by George Heymann

Stories behind great songs

by Jon Pompia

‘Cribs Note’ version “Personal Jesus,” Depeche Mode

What some took to be a blasphemous stab at the King of Kings was actually inspired by a biography of The King. DM songwriter Martin Gore came across by Priscilla Presley’s book “Elvis And Me,” learning that Priscilla saw her husband as, that’s right, a personal Jesus.

“It’s a song about being a Jesus for somebody else, someone to give you hope and care. It’s about how Elvis was her man and her mentor and how often that happens in love relationships — how everybody’s heart is like a god in some way, and that’s not a very balanced view of someone, is it?”

Johnny Cash did a stripped-down version on his 2002 album “American IV, The Man Comes Around.” Gore the band to be unaware that Cash had covered this song. When they learned of this fact, they were thrilled.
Said Gore: “I think when you’re somebody of Johnny Cash’s caliber, you don’t ask for permission.”

“I’m Too Sexy,” Right Said Fred.
This fun tune was written by Fairbrass brothers, of England, as a jab at preening male models in a gym. The groove drew inspiration from an instrumental break in the Jimi Hendrix tune “Third Stone from the Sun.”

“Angel of Death,” Slayer.
This aggressive death metal anthem was so overpowering it got the band labeled as neo-Nazis in some corners. Author Jeff Hanneman meekly protested that the lyrics are  but a history lesson detailing the atrocities of Dr. Josef Mengele — culled from a book he read on the dreaded Nazi monster.

“Black Water,” The Doobie Brothers.
This song is about the Mississippi River, with lyrics likely inspired by Mark Twain’s books “Huckleberry Finn” and “Tom Sawyer” — both of which depicted rafting life on the “Black Water.”

“Ventura Highway,” America.
While there is no official Ventura Highway, songwriter Dewey Bunnell did garner inspiration for the song while stranded on a highway near Ventura, Cali.
“It was 1963 when I was in seventh grade, we got a flat tire and we’re standing on the side of the road and I was staring at this highway sign. It said ‘Ventura’ on it and it just stuck with me. It was a sunny day and the ocean there, all of it.”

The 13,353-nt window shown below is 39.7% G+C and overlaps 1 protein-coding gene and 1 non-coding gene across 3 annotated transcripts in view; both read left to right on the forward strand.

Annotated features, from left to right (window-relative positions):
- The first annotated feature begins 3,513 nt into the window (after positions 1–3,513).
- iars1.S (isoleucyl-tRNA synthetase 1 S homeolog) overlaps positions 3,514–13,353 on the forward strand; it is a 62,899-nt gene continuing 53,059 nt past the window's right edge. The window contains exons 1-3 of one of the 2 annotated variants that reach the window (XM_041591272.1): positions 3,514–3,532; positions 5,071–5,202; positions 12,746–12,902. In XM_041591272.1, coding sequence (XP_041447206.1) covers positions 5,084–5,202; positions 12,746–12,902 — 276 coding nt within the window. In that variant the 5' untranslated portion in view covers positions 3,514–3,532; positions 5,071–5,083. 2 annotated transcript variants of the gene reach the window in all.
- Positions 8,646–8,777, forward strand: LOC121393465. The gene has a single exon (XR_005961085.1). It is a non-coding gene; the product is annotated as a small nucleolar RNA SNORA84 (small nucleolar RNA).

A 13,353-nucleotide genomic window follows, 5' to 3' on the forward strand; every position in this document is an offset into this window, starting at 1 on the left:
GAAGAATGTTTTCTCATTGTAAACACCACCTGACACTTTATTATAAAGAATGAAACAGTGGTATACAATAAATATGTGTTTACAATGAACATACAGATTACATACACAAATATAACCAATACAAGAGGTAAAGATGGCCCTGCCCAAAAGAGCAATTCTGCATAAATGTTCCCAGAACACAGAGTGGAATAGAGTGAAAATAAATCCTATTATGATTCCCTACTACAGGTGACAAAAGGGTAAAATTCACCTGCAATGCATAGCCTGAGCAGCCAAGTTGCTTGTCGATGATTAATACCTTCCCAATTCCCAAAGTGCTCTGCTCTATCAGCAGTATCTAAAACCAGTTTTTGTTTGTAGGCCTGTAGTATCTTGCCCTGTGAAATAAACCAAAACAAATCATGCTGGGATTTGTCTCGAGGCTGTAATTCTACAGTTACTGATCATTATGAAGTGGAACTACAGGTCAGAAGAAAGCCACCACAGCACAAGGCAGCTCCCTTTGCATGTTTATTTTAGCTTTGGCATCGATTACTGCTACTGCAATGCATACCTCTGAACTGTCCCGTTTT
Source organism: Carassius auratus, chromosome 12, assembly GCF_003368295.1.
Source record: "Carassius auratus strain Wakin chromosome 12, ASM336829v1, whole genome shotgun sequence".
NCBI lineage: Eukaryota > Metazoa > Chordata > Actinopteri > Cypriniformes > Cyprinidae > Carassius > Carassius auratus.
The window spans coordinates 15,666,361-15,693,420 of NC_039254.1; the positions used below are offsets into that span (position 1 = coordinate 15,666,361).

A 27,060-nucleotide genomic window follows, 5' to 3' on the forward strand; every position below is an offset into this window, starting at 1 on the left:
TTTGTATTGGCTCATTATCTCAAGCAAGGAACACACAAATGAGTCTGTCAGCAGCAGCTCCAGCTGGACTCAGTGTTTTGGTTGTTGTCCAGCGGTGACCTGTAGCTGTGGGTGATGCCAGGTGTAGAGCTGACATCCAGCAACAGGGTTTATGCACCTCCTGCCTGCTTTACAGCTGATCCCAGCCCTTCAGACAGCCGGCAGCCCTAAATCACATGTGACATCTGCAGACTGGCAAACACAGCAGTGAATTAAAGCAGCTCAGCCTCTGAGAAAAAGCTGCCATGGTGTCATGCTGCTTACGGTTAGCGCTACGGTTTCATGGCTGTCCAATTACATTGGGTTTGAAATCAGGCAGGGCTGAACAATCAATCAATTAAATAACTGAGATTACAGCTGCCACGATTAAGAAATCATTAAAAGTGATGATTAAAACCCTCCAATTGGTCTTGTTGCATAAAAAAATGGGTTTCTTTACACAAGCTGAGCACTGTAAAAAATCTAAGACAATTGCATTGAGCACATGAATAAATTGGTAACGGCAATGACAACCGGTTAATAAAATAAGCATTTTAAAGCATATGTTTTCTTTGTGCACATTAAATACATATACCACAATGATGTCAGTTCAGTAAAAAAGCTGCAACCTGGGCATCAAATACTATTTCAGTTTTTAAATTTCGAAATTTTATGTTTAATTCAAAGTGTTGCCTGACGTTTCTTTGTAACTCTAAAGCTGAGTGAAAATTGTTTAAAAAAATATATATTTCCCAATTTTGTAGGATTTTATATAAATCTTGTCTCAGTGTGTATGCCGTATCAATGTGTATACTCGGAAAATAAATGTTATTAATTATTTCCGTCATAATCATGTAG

“Brass Monkey,” Beastie Boys. Quite simply, an ode to a “ghetto fabulous cocktail” comprised of three parts malt liquor and one part Sunny Delight orange drink.

“Hair of the Dog,” Nazareth.
This famous naughty song with the great guitar line and cowbell couldn’t very well be called “SOB” so in a play on words, the band named it “Heir of the Dog” (get it?) It was later changed to the more reader friendly “Hair of the Dog.”
Popular slang notes that a hair of the dog is a beer that takes the edge off a bad hangover.

“Sweet Leaf,” Black Sabbath.
One of the first of many odes to cannibus. The band nicked the title from a pack of Irish cigarettes, Sweet Afton. The product’s slogan? “It’s the sweet leaf.”
The sound at the beginning is guitarist Tony Iommi coughing after inhaling from a bong.

“Get Together,” The Youngbloods.
Written in 1963 by Dino Valenti from Quicksilver Messenger Service. He signed away rights to it when he was imprisoned for marijuana possession.
The Youngbloods gave the composer credit to Chet Powers, a made-up person.
Released in 1967, “Get Together” initially flopped. It became a hit two years later when The National Conference of Christians and Jews distributed it to radio and TV stations to support “Brotherhood Week.”
The song first came out in 1965, performed by a group called We Five. A quick listen brings to light why that version remains virtually unknown.

“Black Betty,” Ram Jam. Ram Jam were a short-lived band from New York City, and this was their only hit.
This is a traditional song that kolk singer Leadbelly popularized, a cappella version commonly sung by laborers to pass the time while working.
Although they didn’t write this song, about a black woman from Alabama who has a “wild” child, Ram Jam took some heat because some felt the lyrics were disrespectful to black women.
Listeners, though, seemed to zone in on the powerful beat, strong vocals and driving guitars, rather than the lyrics.

“My Sweet Lord,” George Harrison. While many Christians were elated at this “pop song about Christ,” they practically flipped when the lyrics revealed that the Lord Harrison referred to was the one found in the Eastern religions he was studying. Hence the terms Hare Krishna, Gurur Brahma, Guru Vishnu and so on.

“Wreck of the Edmund Fitzgerald,” Gordon LIghtfoot.  This is a factual retelling of a shipwreck on Lake Superior in November 1975 that claimed the lives of 29 crew members.
An initial investigation suggested that the crew was partly to blame for the disaster by not securing the ship’s hatches. Lightfoot’s song reflected the original findings in the verse, “…at 7 p.m. a main hatchway gave in.”
However, in 2010, a Canadian documentary claimed to have proven the crew of the ship was not responsible for the tragedy. It concluded that there is little evidence that failure to secure the ship’s hatches caused the sinking.
Reach out and touch face.
Mcmullen and ralph


Filed under: Media, Music, , , , , , , , , , , ,

3 Responses

  1. Tyron Lenort says:

    Good post guys. keep up the good work and hope to see more posts from you. Thank you

  2. […] Stories behind great songs ( […]

  3. […] Stories behind great songs ( […]

Leave a Reply

Fill in your details below or click an icon to log in: Logo

You are commenting using your account. Log Out /  Change )

Google+ photo

You are commenting using your Google+ account. Log Out /  Change )

Twitter picture

You are commenting using your Twitter account. Log Out /  Change )

Facebook photo

You are commenting using your Facebook account. Log Out /  Change )


Connecting to %s

Enter your email address to follow this blog and receive notifications of new posts by email.

Our Twitter Feed

Click to download our official Android App


%d bloggers like this: